image Iceboat documentary FINAL CUT
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James “T” Thieler
12 Channing St.
Newport, RI 02840

401 258 6230

Spring Clinic Report

Good turnout for the Spring Clinic and Hang-Out session!

If you weren’t there trust me, you missed a doozy…. about 100 people showed up along with a generous supply of spirits…. A dozen masts were measured, four were built, and five were raffled off! Congrats winners!!

Sadly, things got ugly when a few well-oiled attendees started the eternal Red Sox vs Yankees debate and what can only be described as a riot ensued. Somehow the normally placid Maine contingent not only got involved but came out on top of the whole melee. Bucholz in particular was like a freaking ninja. Who knew? It was awesome. Most of us made it out before the cops showed up. No charges were filed and the injuries were mostly minor.

OK, I’m exaggerating a little…. And maybe that last paragraph was pure fiction. Just wanted to see if y’all were paying attention.

Bad jokes aside I’d say about 30 people made it in and out of the shop during the day (Special prize to Leo Healy for showing up as Jeff was kicking us out!). We had people from Maine to LI to CT, new faces and grizzled ice veterans, and a good time was had by all! Not a bad turnout for an event that was more or less spur-of-the-moment. Hopefully we can build on this for next spring.

Jeff’s shop is surreal- carbon steering wheels and boat parts are scattered about, various rudders and posts are underway here and there, iceboat parts are visible here and there, giant milling machines are grinding away at precision molds and parts, and the big carbon thing on the floor that you just tripped over is a daggerboard for a 65 foot performance catamaran. The board is 17 ft long. WOW. Even the stuff in the scrap pile is cool! Great place for a bunch of gear heads to gather….

We were able to bend and measure a few rigs and see what people are using, and all kinds of talk was talked about building and repairing and any number of other topics. But the biggest crowd surrounded CSI rock star technician Tom, who was laying up a genuine CSI mast. He wasn’t phased by the prying eyes and was patient with all of our questions- Many thanks for the demo Tom! All were impressed by the skill and care that goes into these rigs. If you’ve ever seen or sailed one it is obvious.

Many thanks to Jeff Kent for providing the venue and Steve Duhamel for the coolers and ice- And thanks to everyone who made the trek! Hope everyone has a great summer and looking forward to seeing everyone at the Swap Meet… It’s practically right around the corner!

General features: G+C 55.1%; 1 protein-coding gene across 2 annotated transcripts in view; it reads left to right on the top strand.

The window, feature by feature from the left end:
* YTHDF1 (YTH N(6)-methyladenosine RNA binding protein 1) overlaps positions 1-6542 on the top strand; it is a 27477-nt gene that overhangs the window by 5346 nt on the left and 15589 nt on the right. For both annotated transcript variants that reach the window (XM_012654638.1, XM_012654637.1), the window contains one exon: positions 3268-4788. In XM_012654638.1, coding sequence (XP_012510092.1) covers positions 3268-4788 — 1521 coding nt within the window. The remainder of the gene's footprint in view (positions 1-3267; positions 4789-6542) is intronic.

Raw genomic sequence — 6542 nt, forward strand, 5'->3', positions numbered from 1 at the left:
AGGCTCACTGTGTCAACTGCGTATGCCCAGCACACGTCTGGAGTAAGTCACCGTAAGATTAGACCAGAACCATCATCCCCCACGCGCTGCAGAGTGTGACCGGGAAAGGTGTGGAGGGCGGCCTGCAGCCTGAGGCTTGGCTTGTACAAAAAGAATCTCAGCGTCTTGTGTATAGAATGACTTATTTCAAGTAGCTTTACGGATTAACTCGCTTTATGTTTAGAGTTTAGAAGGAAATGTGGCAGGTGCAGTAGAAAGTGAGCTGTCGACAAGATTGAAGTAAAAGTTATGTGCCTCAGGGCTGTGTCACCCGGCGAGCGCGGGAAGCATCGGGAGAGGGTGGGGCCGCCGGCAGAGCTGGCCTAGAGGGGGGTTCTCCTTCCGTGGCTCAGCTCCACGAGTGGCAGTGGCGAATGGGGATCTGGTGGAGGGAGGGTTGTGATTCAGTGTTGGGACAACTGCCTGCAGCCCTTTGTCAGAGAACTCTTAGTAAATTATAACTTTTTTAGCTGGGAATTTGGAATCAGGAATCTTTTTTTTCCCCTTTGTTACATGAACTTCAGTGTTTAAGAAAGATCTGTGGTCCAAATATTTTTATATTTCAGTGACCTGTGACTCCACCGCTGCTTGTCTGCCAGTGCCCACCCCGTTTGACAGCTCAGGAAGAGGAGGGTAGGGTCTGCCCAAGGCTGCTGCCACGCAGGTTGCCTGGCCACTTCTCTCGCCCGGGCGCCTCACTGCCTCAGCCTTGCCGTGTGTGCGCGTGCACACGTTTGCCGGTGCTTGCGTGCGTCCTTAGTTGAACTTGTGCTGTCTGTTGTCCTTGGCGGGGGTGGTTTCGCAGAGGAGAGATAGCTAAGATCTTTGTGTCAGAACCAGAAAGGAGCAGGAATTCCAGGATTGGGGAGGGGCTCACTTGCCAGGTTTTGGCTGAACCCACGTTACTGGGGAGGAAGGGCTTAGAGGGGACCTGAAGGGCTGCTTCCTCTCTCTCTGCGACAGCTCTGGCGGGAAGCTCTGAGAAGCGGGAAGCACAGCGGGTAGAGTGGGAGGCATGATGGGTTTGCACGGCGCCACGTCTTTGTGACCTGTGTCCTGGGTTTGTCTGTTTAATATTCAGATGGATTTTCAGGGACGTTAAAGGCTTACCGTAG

James “T” Thieler
12 Channing St.
Newport, RI 02840

401 258 6230


Hey Folks- Should have a good crowd tomorrow at CSI for the Gathering Of The Ice Heads….

Will have authorities on hand to discuss the following and then some:

Getting Started:
-If you are just getting started or want to get going next year there will be several people there who can help you get an idea of the gear and mind-set you’ll need! We’d love to see some new faces-

Boat Building And Repair: Steve Duhamel, Bill Bucholz, Oliver Moore, Jeff Kent
-Like it’s hard to get a bunch of iceboaters talking about boat building….

DN Mast Construction: Jeff will have one of his technicians building a CSI DN rig during the event- Very interesting to see how these things get put together- see it first hand!!
-There are people who would KILL to see how these rigs get made….

Mast Measuring:
-Bring your mast (DN or whatever you have) and we will be set up to deflect it and get some data on it’s bend characteristics- see how your rig compares to the ones the best sailors in the world use!

Runner Aligning:
-Your Commodore will be demonstrating how the Midwestern hot-shots line up their runners…. Easy and accurate!

Tales from Europe:
-The three US representatives from New England will be sharing all the stories from our Europe trip that we couldn’t put on the website…. You may be surprised at how do-able a Europe trip can be!

Race Tactics:
-Jeff, Oliver,T, and whoever else will be discussing race tactics…. Good stuff to learn for racing and cruising alike!

So come one come all to CSI tomorrow from 1-5PM and join the fun! Bring whatever you might be thirsty for-

Scroll down for more details- see you all tomorrow!!

Think Ice! T

James “T” Thieler
12 Channing St.
Newport, RI 02840

401 258 6230